Apple vs. Microsoft: Quarterly results are in

Apple reports strong quarter but lack of Apple Watch sales data concerns investors. Microsoft sees worst performing quarter in its 40-year history; yet remains surprisingly upbeat

Apple is perhaps the only company on earth that can report another record-breaking quarter, beating analysts’ expectations and still see shares nosedive in after-hours trading.

The Cupertino firm shifted 47.5m iPhones, up more than a third year-over-year, contributing revenue of $31.4bn. Sales in China doubled from the same period last year. Mac sales were up 9%, to 4.8m units.

All in all, the tech behemoth clocked up $49.6 billion in revenue and a net profit of $10.7 billion, or $1.85 per diluted share. This is up from $37.4 billion and net profit of $7.7 billion, or $1.28 per diluted share, in the year-ago quarter.

But it was the Apple Watch figures, or rather lack thereof, that turned the results sour. As expected, Apple chose not to divulge exact sales figures of the new wearable technology and instead lumped it into the ‘other’ category. ‘Other’ includes the likes of iPods, Apple TVs and Beats by Dre.

Year-over-year, “other” revenue doubled from $1.3bn to $2.6bn, but it’s worth noting that last year, the category did not include the likes of Beats.

Many pundits are claiming that the Apple Watch may be a dud, and that Apple is purposely trying to muddy the waters by lumping it into a pool of other products.

However, CEO Tim Cook hinted that analysts might want to read between the lines.

“It would not be an inaccurate thing to look at the sequential revenue, the year-over-year change and assume that was the total watch revenue,” Cook said, suggesting Apple Watch accounted for much of the growth and may already be a $1bn business.

One thing is for sure; Apple Watch has blown the competition out of the water, generating more revenue than all of the other smart watches on the marketcombined.

Analysts at CCS Insight said that it would be a mistake to write Apple Watch off, due to the slow-burn nature of the Apple ecosystem.

“It is short-sighted to view any Apple product in isolation from the broader portfolio of devices and services,” the firm said. “CCS Insight believes this particularly applies to the Apple Watch. The device is a promising start but not yet sufficiently refined to appeal to a mass market, particularly at current prices. However, we believe the product will develop in the same way as the iPhone and iPad. Investments in frameworks such as Apple Pay, CarPlay, HomeKit and HealthKit are likely to create appealing new ways to use the Watch once they become established.”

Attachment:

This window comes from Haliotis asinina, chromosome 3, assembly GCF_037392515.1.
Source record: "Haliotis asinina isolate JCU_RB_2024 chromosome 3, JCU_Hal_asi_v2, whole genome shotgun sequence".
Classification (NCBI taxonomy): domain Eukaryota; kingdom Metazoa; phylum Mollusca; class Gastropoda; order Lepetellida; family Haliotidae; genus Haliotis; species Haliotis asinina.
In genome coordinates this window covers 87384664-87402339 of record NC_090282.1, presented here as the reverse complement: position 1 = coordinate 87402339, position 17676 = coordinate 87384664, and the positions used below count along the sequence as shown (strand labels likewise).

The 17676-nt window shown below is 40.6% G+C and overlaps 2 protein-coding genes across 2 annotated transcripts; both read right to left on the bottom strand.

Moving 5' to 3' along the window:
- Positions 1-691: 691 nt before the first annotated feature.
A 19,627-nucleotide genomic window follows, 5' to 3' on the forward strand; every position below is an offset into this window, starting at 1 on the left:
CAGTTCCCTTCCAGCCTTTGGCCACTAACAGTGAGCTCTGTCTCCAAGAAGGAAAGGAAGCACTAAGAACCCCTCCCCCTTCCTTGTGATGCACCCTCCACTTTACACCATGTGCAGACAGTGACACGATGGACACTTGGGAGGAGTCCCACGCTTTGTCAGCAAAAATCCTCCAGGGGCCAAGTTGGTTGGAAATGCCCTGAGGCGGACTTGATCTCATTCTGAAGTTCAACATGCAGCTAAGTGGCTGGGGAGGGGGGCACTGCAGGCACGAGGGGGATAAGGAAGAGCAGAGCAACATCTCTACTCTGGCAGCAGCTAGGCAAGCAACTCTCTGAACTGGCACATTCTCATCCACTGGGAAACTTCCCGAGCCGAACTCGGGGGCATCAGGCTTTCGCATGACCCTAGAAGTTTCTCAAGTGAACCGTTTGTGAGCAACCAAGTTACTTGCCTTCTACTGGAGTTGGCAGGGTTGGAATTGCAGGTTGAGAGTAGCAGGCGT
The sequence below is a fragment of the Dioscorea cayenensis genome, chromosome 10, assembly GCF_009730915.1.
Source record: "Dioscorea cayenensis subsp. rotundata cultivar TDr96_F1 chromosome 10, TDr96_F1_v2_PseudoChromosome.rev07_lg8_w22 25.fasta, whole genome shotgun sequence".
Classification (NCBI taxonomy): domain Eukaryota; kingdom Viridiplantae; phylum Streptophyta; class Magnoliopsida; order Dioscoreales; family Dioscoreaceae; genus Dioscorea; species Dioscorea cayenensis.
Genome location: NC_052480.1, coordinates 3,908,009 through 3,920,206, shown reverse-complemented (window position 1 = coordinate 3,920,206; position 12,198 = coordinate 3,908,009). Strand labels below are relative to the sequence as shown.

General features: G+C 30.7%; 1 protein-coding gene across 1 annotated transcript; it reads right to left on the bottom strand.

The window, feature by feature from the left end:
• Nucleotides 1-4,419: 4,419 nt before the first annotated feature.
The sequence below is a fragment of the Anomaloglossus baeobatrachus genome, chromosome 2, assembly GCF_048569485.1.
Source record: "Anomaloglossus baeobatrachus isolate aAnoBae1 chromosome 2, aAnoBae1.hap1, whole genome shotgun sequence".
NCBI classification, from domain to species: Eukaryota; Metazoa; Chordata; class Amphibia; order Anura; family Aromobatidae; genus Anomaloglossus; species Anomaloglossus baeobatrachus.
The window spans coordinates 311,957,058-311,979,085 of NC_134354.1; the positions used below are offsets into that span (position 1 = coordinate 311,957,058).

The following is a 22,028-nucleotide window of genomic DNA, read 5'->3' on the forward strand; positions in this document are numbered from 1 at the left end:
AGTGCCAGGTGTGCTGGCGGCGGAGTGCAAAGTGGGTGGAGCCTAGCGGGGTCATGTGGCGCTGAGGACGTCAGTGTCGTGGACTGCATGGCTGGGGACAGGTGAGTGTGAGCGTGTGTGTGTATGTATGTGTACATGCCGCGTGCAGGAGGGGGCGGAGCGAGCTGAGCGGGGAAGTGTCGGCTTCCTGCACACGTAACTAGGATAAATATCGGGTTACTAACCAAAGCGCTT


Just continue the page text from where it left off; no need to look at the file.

iPad sales continued to decline, with Apple only shifting 10.9m devices, down 18% year-over-year. Cook said that the decline was likely compounded by the larger screen iPhones now on sale.

“We had an amazing quarter, with iPhone revenue up 59 percent over last year, strong sales of Mac, all-time record revenue from services, driven by the App Store, and a great start for Apple Watch,” said Cook. “The excitement for Apple Music has been incredible, and we’re looking forward to releasing iOS 9, OS X El Capitan and watchOS 2 to customers in the fall.”


Over in Redmond, a dip in share price was the least of Microsoft’s concerns. The firm posted its worst quarter in its 40-year history, reporting a net loss of $3.2bn.

Microsoft managed to top Wall Street’s dire expectations, but it wasn’t enough to stop shares tumbling 4% to $45.45 in after-hours trading.

The loss was a direct result of $8.4bn in one-off charges, $7.5bn of which was a write-down of Nokia assets acquired just last year. The red ink was further magnified by the strong US dollar, which obliterated growth in some of Microsoft’s core divisions.   

Interestingly, Microsoft’s consumer facing divisions, which are traditionally rather flaky revenue generators, performed well,;while the usual cash cow enterprise divisions let the side down somewhat.

Sales of the Surface tablet more than doubled from a year earlier to $888m, and sales of the Xbox One rose 27%.

Sales of software licenses to OEMs fell by 22%, which is no great surprise given the dip in PC sales and the impending launch of Windows 10.

The new flagship operating system will be - for all intents and purposes - free, and so Nadella is banking on add-on services, as well as high growth areas like cloud to pick up the pieces.

“Our approach to investing in areas where we have differentiation and opportunity is paying off with Surface, Xbox, Bing, Office 365, Azure and Dynamics CRM Online all growing by at least double-digits,” said Satya Nadella, chief executive officer at Microsoft. "And the upcoming release of Windows 10 will create new opportunities for Microsoft and our ecosystem.”

Commercial cloud revenue grew by a whopping 88% (up 96% in constant currency). As Windows 10 essentially draws a line under traditional licensing revenues, the likes of Office 365, Azure and Dynamics CRM Online will become a staple part of Microsoft’s diet. Despite the strong growth, they collectively make up less than 10% of total sales at the moment.

While it’s been a bumpy quarter, analysts are in general agreement that Nadella was right to call it a day on the Nokia fiasco. Despite the shaky figures, the sense is that Microsoft is handling the transition through the Nexus of Forces with more dignity than some of the other legacy heavy hitters in the industry.

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